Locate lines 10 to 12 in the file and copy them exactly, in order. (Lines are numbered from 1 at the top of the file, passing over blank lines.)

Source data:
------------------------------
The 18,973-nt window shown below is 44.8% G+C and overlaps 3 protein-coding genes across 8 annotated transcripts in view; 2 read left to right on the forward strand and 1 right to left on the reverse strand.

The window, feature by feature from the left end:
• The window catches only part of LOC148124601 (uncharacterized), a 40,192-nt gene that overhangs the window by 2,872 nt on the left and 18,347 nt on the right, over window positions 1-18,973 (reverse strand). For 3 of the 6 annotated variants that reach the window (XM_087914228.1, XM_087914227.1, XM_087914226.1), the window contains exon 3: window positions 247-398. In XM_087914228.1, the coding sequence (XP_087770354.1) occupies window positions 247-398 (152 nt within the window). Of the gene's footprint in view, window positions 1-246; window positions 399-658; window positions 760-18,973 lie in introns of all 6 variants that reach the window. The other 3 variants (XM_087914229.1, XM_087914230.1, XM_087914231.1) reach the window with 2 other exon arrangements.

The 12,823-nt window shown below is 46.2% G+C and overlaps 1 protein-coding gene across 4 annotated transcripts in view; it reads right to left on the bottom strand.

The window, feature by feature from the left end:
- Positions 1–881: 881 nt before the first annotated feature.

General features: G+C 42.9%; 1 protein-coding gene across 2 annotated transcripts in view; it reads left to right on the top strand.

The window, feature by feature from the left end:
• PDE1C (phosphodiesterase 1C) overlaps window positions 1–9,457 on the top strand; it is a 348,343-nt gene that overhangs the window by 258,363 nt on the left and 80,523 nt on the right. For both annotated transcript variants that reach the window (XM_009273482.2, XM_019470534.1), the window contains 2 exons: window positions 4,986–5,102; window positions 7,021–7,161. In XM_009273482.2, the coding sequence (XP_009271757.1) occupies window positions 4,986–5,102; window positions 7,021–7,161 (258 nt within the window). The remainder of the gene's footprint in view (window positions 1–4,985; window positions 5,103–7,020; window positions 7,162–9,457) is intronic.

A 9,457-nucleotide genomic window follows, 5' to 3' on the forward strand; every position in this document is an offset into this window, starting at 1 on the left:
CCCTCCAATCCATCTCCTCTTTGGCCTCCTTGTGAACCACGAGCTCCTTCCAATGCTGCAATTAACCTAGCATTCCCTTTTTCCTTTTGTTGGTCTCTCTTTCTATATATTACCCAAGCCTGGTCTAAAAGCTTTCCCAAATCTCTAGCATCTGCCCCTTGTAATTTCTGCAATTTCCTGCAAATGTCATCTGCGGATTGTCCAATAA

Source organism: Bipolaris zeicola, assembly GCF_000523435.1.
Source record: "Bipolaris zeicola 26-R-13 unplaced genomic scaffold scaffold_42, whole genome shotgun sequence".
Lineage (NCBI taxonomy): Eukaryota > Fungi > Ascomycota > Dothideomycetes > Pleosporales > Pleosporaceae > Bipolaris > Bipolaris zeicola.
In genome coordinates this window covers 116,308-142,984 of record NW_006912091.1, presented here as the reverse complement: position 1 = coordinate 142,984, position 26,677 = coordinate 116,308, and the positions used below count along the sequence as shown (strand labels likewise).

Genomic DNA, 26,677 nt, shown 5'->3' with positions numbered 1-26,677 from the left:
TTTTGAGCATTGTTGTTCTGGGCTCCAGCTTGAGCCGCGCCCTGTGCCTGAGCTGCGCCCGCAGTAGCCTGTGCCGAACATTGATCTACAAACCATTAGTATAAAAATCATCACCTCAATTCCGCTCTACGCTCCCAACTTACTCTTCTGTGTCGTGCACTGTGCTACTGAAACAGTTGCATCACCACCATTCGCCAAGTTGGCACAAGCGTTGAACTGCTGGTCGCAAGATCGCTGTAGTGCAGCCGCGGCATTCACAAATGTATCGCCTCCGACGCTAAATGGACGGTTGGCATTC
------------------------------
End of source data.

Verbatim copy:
A 9,457-nucleotide genomic window follows, 5' to 3' on the forward strand; every position in this document is an offset into this window, starting at 1 on the left:
CCCTCCAATCCATCTCCTCTTTGGCCTCCTTGTGAACCACGAGCTCCTTCCAATGCTGCAATTAACCTAGCATTCCCTTTTTCCTTTTGTTGGTCTCTCTTTCTATATATTACCCAAGCCTGGTCTAAAAGCTTTCCCAAATCTCTAGCATCTGCCCCTTGTAATTTCTGCAATTTCCTGCAAATGTCATCTGCGGATTGTCCAATAA

Source organism: Bipolaris zeicola, assembly GCF_000523435.1.